“Gosh…you sound like a feminist!”

I hear the word ‘feminist’ and I blanch. I can’ help it – it’s just a reflex reaction. I cannot imagine a higher insult than being referred to as a feminist. In fact, my whole life, one thing I’ve tried to avoid like plague is that very tag. Every word I speak, every opinion I present have all been carefully analyzed to sieve off their feministic hues.

For to be a feminist is to be anti-men (Erm… is that a word? Don’t think so). Feminism has always, and probably will always, be synonymous with the assumption that you are man-hating liberal. Even amongst quite reasonable groups, feminism is still seen as “too radical, too uncomfortable, or simply unnecessary.” Hell… I, being a female, find feminists too extreme in their opinions. Having been educated in a co-ed school since kindergarten and a co-ed college thereafter, there has never been a dearth of male friends. Such wonderful people too. So to challenge or tussle with their every move and word, often said in jest – not my cuppa tea.

It was only recently, during a conversation with a friend (a male friend, might I add) that I realised that I‘d been approaching this island from the wrong direction my entire life. Feminism, I was told, has never been about being anti-men. It has never been, or it should never have been about establishing the superiority of women over men. A feminist, in simplistic terms, is someone who advocates equal rights for women. You’d be interested to know that the opposite of a feminist is not a chauvinist. Rather, a man who believes that men should have the same rights as women is called a `hominist’. (This is not a new word. George Bernard Shaw coined it in 1903 in his preface to `Ma and Superman’, I’m told)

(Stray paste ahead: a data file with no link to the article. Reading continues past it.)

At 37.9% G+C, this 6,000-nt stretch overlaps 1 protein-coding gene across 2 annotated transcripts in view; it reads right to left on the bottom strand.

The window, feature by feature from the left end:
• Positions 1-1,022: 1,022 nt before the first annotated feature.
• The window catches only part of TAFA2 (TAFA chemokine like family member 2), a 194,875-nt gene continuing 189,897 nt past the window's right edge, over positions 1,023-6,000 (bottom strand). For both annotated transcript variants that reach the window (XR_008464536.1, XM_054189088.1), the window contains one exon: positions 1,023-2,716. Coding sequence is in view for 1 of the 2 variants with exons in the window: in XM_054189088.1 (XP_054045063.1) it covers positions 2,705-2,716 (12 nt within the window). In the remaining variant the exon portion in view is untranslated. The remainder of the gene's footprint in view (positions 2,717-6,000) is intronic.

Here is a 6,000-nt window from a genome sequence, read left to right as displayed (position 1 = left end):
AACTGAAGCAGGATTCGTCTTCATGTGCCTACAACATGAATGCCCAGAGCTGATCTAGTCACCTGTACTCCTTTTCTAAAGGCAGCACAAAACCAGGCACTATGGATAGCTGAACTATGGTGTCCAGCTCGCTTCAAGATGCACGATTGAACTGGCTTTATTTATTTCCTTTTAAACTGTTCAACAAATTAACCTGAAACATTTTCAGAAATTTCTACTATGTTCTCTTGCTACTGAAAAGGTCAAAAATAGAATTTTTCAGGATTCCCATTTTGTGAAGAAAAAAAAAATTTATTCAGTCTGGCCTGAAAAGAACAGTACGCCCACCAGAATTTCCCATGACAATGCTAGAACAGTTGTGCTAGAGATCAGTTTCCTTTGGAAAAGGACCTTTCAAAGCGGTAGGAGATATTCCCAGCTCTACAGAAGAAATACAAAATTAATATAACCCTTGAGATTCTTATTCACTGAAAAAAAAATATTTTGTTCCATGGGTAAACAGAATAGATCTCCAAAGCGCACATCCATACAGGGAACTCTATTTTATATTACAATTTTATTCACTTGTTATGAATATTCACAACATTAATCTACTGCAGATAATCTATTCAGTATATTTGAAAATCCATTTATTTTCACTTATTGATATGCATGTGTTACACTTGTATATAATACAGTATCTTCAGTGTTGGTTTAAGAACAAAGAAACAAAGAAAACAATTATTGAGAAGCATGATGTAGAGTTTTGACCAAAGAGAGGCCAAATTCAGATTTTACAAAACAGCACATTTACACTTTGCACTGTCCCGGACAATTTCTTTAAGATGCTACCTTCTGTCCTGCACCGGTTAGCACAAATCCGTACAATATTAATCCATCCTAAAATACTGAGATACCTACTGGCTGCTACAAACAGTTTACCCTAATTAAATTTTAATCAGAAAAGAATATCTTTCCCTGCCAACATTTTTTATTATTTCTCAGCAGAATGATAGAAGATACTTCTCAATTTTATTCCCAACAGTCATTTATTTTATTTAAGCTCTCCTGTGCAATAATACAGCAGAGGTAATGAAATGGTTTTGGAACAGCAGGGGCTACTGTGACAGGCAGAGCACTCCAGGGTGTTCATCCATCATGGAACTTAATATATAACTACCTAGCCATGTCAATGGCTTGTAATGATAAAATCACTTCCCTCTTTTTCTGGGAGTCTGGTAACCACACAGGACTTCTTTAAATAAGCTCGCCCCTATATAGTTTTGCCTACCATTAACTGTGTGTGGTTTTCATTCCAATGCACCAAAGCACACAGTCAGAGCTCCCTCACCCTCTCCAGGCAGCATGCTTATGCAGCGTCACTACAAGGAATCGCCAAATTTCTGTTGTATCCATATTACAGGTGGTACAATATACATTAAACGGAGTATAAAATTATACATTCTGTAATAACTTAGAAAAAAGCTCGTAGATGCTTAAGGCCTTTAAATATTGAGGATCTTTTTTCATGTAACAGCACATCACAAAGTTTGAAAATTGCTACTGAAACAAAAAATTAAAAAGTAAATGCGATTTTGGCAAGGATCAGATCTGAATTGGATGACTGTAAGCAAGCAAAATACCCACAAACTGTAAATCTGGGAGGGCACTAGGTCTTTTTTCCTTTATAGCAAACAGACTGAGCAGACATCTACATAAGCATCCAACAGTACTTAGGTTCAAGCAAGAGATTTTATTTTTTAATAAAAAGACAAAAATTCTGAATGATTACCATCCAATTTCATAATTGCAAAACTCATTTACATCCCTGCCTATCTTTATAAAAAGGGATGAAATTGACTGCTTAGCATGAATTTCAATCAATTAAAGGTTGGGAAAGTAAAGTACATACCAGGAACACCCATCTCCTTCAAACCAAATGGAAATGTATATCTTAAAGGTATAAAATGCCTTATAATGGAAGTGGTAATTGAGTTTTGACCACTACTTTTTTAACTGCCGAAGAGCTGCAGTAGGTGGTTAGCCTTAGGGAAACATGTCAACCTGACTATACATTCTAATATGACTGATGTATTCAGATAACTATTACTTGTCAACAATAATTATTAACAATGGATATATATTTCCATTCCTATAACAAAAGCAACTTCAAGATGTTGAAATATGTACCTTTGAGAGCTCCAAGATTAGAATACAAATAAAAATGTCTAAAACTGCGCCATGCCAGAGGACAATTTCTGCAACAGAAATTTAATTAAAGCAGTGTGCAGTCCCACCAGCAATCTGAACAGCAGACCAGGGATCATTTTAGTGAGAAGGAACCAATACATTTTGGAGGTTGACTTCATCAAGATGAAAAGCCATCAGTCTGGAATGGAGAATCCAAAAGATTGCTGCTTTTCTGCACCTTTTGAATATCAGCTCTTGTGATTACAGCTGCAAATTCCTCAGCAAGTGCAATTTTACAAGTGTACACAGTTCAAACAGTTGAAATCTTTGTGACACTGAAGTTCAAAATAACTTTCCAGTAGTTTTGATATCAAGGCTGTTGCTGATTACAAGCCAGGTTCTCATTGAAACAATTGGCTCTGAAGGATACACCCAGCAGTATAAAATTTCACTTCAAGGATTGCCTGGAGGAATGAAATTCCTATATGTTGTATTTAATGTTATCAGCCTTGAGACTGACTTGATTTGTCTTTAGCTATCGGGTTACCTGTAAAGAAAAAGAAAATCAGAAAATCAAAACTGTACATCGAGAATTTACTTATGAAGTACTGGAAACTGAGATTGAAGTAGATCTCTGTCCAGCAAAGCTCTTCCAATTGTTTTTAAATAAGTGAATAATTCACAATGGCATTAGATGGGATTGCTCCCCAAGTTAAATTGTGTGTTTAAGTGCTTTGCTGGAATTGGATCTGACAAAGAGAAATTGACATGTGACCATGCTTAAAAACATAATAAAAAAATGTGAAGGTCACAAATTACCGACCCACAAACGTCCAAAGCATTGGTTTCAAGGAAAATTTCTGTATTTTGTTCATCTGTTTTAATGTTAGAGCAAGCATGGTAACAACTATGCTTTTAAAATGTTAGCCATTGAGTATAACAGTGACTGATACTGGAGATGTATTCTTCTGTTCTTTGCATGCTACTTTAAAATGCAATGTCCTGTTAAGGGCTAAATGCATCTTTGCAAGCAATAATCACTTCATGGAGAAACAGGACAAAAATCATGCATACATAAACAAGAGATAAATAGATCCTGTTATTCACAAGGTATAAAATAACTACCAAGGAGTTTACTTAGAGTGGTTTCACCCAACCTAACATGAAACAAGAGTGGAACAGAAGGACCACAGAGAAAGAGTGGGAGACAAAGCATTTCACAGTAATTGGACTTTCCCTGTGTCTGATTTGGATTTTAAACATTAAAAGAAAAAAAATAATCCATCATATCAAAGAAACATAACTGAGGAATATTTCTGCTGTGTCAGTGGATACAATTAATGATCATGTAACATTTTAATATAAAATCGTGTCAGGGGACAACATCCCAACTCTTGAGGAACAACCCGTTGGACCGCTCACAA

To put it very simply, I believe in equality of men and women. I realize that men and women are physically and emotionally poles apart, they have different capabilities. I also realize that alkalis are as important as acids in chemistry. The reason feminists often divert from their path of ‘equality of men and women’ to ‘equality over men’ is because women, let’s face the facts here, do face problems which are more severe, persistent and critical in nature. It is one thing to be free to work after your marriage and choosing not to – totally different scene if you are forbidden to work at all. Being okay with girls drinking doesn’t imply that you’ll find me at the Joys Palace after 6.00.

It pisses me off when I see posts in Facebook that contains a picture of a girl who is drenched with captions like “How would you feel if this was your sister?” It disappoints me to see friends of mine share it. It cripples me that not one of them had the courage to abuse the photographer who went into such pains to take a photo of the girl without her consent.  Does that make me a feminist?

And just so you know, one doesn’t need to personally go through something traumatic to be angry about moral policing and sexism. Recognition and disdain of injustice or abuse do not necessarily stem from one’s significant experience.  For me, they came from looking around and noticing, comparing, and realizing.

So now, for me, feminism is all about having a choice. And having no one hover around you, making sure that you choose the “right” one.